The words of Samuel II, 7:23, which find themselves in the Shabbat Mincha service, took on a new meaning for me this past Monday: “You are one (of a kind), Your name is one (unique) and who is like Your people, a suis generis nation on earth.”
Without a doubt I’m in the minority, but for me the opening of the U.S. Embassy in Jerusalem was the “Shanda of all Shandas” (Shanda is German/Yiddish for shame or embarrassment.) What it shows is 70 years of Chutzpah of the highest order on the part of governments of pretty much all countries of this world. Would any of these countries have dared to open their embassies in New York rather than Washington D.C. or in Toronto rather than Ottawa? Yet, it was perfectly legitimate for them to open their Embassies in Tel-Aviv rather than Jerusalem. For shame!
As one who has an affinity for a number of Israel’s Prime Ministers, I share with you three different “embassy” responses taken out of context, from three leaders of the modern State of Israel. I do so with full knowledge that these responses are anything but politically correct in the eyes of contemporary culture:
“History has shown us time and time again that what is right is not what is popular.” Benjamin Netanyahu, Israel’s current P.M. could not have been more concise in evaluating the lack of courage exhibited by government after government. Obviously, popular is far more important than right. A modicum of justice would dictate that Israel open its embassy in Sao Paulo rather than Brasilia, in Manchester rather than London and in Leningrad rather than Moscow. Yet, there are those American Jews, who in response to our current president’s decision to open the American Embassy in Jerusalem exult: “Mah Rabbu Ma’asecha!” or “How great are you deeds!” (Psalm 104.) No doubt, I’m a lone voice, but as far as I’m concerned, such effusiveness smacks of the shtetl Jew beholden to the Poritz (wealthy Polish landlord) for the slightest of accommodations.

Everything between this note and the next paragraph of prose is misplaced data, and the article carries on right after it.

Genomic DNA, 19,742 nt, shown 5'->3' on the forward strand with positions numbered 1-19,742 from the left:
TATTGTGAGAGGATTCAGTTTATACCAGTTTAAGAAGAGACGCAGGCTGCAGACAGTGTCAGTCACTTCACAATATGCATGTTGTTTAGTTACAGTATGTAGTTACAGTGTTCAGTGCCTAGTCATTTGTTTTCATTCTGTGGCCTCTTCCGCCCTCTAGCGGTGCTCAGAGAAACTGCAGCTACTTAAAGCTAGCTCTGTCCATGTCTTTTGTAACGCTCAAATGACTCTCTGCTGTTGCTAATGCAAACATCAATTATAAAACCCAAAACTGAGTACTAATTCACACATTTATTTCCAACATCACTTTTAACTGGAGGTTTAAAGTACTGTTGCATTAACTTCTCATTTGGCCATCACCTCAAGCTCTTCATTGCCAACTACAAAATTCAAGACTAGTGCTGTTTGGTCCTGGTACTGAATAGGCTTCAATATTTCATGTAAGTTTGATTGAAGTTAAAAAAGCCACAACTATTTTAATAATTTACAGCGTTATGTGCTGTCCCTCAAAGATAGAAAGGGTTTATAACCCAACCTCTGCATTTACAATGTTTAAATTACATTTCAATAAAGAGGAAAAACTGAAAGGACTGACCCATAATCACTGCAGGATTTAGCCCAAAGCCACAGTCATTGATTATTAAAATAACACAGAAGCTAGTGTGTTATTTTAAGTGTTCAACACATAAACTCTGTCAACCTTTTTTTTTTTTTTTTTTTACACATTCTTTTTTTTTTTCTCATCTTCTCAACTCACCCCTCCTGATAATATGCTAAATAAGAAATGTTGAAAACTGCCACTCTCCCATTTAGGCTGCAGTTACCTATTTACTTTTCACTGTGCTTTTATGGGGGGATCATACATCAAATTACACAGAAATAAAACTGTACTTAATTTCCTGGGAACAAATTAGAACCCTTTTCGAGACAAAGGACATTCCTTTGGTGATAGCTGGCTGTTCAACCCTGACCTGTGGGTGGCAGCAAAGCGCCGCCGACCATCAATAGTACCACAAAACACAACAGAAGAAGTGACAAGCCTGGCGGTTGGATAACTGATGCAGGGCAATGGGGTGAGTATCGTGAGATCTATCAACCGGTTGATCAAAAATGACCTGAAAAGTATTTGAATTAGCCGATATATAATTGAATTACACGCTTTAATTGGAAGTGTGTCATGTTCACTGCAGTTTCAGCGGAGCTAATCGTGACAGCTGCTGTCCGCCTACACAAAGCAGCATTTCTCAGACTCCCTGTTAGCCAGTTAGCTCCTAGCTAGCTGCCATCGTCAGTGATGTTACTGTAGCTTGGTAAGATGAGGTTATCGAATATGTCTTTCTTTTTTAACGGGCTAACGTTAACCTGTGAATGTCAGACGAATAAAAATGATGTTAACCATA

From my point of view, it behooves us to borrow from Golda Meir who turned to Anwar Sadat on his first visit to Israel over four decades ago and remarked “What took you so long!” All countries of the world, including these United States, have had over half a century to come to terms with the reality that Jerusalem is no longer a divided city. All countries of the world have had over fifty years to accept the reality that the unity of Jerusalem is non–negotiable. Refusing to recognize Jerusalem as Israel’s capital is tantamount to refusing to recognize New York City as being on American soil.
There is a speech made by Menachem Begin taking Helmut Schmidt to task for having the audacity to lecture Israel about the rights of the Palestinian people. “Of all people, for you Germans to speak about human rights is a sham. What gives you the right to speak about minority groups? We Jews should be the ones lecturing you Germans about human rights and not the other way around. We are the people who introduced the notion of human rights to the world.” Given his conviction, given his boldness, it’s quite likely that Menachem Begin would have lectured the world by saying: Jerusalem has been the capital of Israel, long before any of your countries came into existence. If history has taught us anything, it’s that countries come and go. So do their capitals. But Jerusalem is eternal. We welcome those who relocate their embassies to Israel. But know one thing. With or without your embassies, Jerusalem has been and will continue to be the capital of the Jewish State.